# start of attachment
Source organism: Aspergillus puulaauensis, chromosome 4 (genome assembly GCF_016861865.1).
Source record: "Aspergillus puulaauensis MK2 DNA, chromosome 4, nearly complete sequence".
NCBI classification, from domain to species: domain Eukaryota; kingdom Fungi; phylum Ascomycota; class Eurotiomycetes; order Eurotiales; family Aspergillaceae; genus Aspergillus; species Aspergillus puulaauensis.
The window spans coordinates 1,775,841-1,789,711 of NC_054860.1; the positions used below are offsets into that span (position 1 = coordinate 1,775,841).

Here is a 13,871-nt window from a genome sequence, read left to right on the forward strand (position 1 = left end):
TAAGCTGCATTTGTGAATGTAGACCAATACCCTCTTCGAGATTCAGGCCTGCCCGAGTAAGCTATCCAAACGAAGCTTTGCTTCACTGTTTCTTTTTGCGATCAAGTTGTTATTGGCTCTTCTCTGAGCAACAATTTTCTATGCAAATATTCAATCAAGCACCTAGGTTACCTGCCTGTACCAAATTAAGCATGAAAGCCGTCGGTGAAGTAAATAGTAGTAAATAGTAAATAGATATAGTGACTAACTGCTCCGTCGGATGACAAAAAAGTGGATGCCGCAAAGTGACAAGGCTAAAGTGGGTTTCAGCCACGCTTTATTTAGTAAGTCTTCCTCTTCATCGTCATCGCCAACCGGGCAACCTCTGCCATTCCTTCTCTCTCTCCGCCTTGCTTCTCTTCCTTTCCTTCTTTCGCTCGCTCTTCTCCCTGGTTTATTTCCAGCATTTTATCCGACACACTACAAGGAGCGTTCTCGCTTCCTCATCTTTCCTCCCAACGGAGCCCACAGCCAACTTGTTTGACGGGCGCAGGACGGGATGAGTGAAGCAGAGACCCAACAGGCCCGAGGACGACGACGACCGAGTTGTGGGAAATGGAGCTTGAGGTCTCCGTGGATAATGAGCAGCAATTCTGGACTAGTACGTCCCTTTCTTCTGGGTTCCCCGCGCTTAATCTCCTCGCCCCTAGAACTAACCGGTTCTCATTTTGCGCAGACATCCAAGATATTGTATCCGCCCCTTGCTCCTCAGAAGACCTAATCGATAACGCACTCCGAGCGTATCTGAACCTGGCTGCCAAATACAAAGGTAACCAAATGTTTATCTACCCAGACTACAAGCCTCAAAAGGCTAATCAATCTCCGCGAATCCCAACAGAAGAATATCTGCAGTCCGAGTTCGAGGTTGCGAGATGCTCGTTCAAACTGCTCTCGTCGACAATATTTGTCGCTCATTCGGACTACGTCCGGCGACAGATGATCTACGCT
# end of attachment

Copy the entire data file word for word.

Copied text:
Source organism: Aspergillus puulaauensis, chromosome 4 (genome assembly GCF_016861865.1).
Source record: "Aspergillus puulaauensis MK2 DNA, chromosome 4, nearly complete sequence".
NCBI classification, from domain to species: domain Eukaryota; kingdom Fungi; phylum Ascomycota; class Eurotiomycetes; order Eurotiales; family Aspergillaceae; genus Aspergillus; species Aspergillus puulaauensis.
The window spans coordinates 1,775,841-1,789,711 of NC_054860.1; the positions used below are offsets into that span (position 1 = coordinate 1,775,841).

Here is a 13,871-nt window from a genome sequence, read left to right on the forward strand (position 1 = left end):
TAAGCTGCATTTGTGAATGTAGACCAATACCCTCTTCGAGATTCAGGCCTGCCCGAGTAAGCTATCCAAACGAAGCTTTGCTTCACTGTTTCTTTTTGCGATCAAGTTGTTATTGGCTCTTCTCTGAGCAACAATTTTCTATGCAAATATTCAATCAAGCACCTAGGTTACCTGCCTGTACCAAATTAAGCATGAAAGCCGTCGGTGAAGTAAATAGTAGTAAATAGTAAATAGATATAGTGACTAACTGCTCCGTCGGATGACAAAAAAGTGGATGCCGCAAAGTGACAAGGCTAAAGTGGGTTTCAGCCACGCTTTATTTAGTAAGTCTTCCTCTTCATCGTCATCGCCAACCGGGCAACCTCTGCCATTCCTTCTCTCTCTCCGCCTTGCTTCTCTTCCTTTCCTTCTTTCGCTCGCTCTTCTCCCTGGTTTATTTCCAGCATTTTATCCGACACACTACAAGGAGCGTTCTCGCTTCCTCATCTTTCCTCCCAACGGAGCCCACAGCCAACTTGTTTGACGGGCGCAGGACGGGATGAGTGAAGCAGAGACCCAACAGGCCCGAGGACGACGACGACCGAGTTGTGGGAAATGGAGCTTGAGGTCTCCGTGGATAATGAGCAGCAATTCTGGACTAGTACGTCCCTTTCTTCTGGGTTCCCCGCGCTTAATCTCCTCGCCCCTAGAACTAACCGGTTCTCATTTTGCGCAGACATCCAAGATATTGTATCCGCCCCTTGCTCCTCAGAAGACCTAATCGATAACGCACTCCGAGCGTATCTGAACCTGGCTGCCAAATACAAAGGTAACCAAATGTTTATCTACCCAGACTACAAGCCTCAAAAGGCTAATCAATCTCCGCGAATCCCAACAGAAGAATATCTGCAGTCCGAGTTCGAGGTTGCGAGATGCTCGTTCAAACTGCTCTCGTCGACAATATTTGTCGCTCATTCGGACTACGTCCGGCGACAGATGATCTACGCT